But those last five smacks were double handed and hit hard.

Maybe they counted for two.

Seven: On the occasion of my wedding anniversary

Seven years ago last night…

I’m going to be honest. I don’t remember much. Bits and pieces, but I don’t remember my emotional state. I don’t recall having the jitters or what I talked about late into the night (or with whom). I don’t remember it being difficult for me to fall asleep.

But I remember just about every moment of the next day. All of the amazing ones and all of the stressful ones, too.

People still tell me it was the best wedding they’ve ever been to.

It’s so far away now. Seven years – If we’d broken a mirror that day the curse would be ending today.

But all we did was break a glass. One of the three concessions we gave my parents – the glass, the chuppah, and the blessing over wine.

There’s a part of me that will always love him. When people call him my “ex” I have to correct them. He didn’t walk away. We didn’t divorce.

I still refer to him as “my husband,” because that’s what he was. It amuses me. I once told a friend that there’s a part of me that will always be polyamorous because my love for him continues to exist, though he does not.

Some time ago I wrote something on an alt account. I can’t remember if I ever shared it here or not. I went back and looked at it tonight, and I think that…in honor of my seventh wedding anniversary tomorrow, and the 18 months since I’ve found love again, I’ll share it here now.



Passing the Torch

There was a version of him who worshipped the light in my eyes. Before the darkness overtook his soul, and maybe even still then. He’d stopped going to church, but he still prayed in his own way.

Now, he is a memory, an idea, a series of stories that have been carefully curated into an album one pulls out to show company.

And here is the time that….

And then there was the time that….

It’s hard, sometimes to pinpoint exact moments when I felt his love, but not at all to remember how it felt to be consumed by his love. Not the kind of love that is fleeting and temporary. The kind that is unhinged, unhampered, and undeniable.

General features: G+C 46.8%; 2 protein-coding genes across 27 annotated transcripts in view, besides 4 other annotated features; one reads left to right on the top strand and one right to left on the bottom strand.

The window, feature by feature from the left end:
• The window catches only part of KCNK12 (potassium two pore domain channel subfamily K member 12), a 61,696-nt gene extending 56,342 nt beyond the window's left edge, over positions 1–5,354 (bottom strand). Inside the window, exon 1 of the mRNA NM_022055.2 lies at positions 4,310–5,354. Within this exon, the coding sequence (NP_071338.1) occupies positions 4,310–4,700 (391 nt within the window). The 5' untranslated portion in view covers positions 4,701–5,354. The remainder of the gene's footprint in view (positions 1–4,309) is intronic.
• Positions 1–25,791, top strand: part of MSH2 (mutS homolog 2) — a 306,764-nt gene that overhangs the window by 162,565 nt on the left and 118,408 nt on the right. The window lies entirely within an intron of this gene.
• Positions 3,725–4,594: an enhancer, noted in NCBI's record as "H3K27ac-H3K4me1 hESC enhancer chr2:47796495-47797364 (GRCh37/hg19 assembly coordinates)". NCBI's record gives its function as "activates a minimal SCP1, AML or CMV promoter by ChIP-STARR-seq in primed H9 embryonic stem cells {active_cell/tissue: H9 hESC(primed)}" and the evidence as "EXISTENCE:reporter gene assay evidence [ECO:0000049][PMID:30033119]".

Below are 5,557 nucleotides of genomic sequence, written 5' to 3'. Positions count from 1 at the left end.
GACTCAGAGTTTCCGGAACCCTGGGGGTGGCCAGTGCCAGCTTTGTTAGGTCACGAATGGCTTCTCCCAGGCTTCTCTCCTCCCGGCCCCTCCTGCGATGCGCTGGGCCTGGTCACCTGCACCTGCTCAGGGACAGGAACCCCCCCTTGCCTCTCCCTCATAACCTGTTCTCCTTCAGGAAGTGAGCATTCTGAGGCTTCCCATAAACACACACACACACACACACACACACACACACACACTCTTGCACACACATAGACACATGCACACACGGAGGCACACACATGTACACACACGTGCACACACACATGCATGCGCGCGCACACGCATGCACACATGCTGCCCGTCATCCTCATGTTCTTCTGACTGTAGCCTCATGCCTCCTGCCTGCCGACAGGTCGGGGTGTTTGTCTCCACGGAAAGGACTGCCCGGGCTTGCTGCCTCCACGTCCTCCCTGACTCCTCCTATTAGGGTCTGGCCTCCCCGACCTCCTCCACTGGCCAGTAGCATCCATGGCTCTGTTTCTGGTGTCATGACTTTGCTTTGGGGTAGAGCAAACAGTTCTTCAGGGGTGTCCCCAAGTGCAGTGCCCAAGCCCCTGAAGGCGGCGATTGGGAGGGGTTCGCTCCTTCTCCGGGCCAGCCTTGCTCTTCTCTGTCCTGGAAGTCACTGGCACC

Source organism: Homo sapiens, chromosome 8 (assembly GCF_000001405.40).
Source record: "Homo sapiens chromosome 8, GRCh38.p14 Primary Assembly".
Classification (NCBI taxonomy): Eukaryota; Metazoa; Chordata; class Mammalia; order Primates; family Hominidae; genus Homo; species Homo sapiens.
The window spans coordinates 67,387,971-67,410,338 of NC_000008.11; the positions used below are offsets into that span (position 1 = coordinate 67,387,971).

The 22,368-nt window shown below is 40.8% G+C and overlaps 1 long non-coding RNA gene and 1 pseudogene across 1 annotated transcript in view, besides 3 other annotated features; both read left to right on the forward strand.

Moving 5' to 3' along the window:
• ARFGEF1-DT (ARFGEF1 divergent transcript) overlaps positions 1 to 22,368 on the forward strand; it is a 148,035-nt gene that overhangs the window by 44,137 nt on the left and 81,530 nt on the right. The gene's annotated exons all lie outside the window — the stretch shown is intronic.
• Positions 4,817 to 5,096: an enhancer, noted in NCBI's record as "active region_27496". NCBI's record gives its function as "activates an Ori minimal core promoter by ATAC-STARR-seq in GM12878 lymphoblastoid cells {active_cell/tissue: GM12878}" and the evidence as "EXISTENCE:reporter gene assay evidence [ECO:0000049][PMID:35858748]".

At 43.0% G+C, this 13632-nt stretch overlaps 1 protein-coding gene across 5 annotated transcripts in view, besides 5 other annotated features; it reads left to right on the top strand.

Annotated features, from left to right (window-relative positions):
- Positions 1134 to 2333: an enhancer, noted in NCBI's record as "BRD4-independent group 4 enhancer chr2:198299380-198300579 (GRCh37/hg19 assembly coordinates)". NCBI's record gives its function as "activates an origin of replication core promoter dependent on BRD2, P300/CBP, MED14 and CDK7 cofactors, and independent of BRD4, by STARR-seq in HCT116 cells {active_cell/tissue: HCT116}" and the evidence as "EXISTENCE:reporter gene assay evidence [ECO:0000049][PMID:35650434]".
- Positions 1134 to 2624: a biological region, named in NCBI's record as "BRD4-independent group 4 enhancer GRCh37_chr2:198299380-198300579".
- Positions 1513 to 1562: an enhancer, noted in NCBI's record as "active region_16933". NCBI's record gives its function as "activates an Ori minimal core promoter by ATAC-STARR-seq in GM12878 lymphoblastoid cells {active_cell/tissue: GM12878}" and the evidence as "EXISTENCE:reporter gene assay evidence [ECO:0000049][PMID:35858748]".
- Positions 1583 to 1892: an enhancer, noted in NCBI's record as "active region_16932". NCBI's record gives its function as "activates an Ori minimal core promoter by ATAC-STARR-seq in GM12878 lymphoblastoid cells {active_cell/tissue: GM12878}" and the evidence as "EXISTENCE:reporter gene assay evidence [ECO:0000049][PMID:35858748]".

There was love after him but it was careful and methodical and questioning. It was too afraid to fly, and instead it fell.

You are not afraid. You, with your quiet confidence. With your understated presence. You fill the room by not trying. You are just you. Without apology. Without need for apology.

You look upon me as though I were fine art. To be admired, and cherished, and even celebrated; but not worshipped. For you, I am not descended from the heavens but grown from the earth. There is the magic of fairy tales and the miracle of science.

And I do so love to do science with you.

I wonder, had this been a relay and not a reboot, if he’d been around to meet you, how he would have felt about this quirky situation of ours?

He worshipped the light in my eyes. I think, if he could, he’d take one look at me now that you’re in my life and drop to his knees before you with gratitude for bringing it back.

Cold Water

I like warm water.

One of my favorite feelings in the world is to be submerged in or have very warm water cascading down my skin.

He knows this. I noticed that he knew this a few weeks ago during a shower together. The memory of what it was he did is fuzzy now, I just remember realizing that he’d figured out how much I like it.

The trouble with dating this sadist is that when he learns I really like something, he has gained a new tool with which he can torment me.

And when I say “trouble,” it’s with a smile.

So, yesterday morning, we were heading over to shower and I hesitated to step in, realizing it’d not yet been on long enough to be hot.

He checked the temperature with his hand and I asked, “It’s not hot yet, is it?”

His sadist face came on.

“Get in.”

I stammered and resisted. He grabbed hold of my wrist and pulled me toward the shower door. I watched as he pushed the handle away from “hot” to “cold” and held me there.

There’s this moment where I’m faced with something I don’t want to do and the option to not do it is taken away from me. I recall, as a child, standing at the edge of the diving board when I was still dry and I knew the pool would be cold. I feared the initial shock of the cold water. Yet, I knew after a few minutes acclimate I would to the temperature and it would be a welcome contrast to the hot summer day.

Eventually, I convinced myself that all I had to do was jump. Once I was in the air, the decision to land in the water was out of my hands. I found that the lack of control mid-air made me feel less anxious about what I’d face when I hit the water.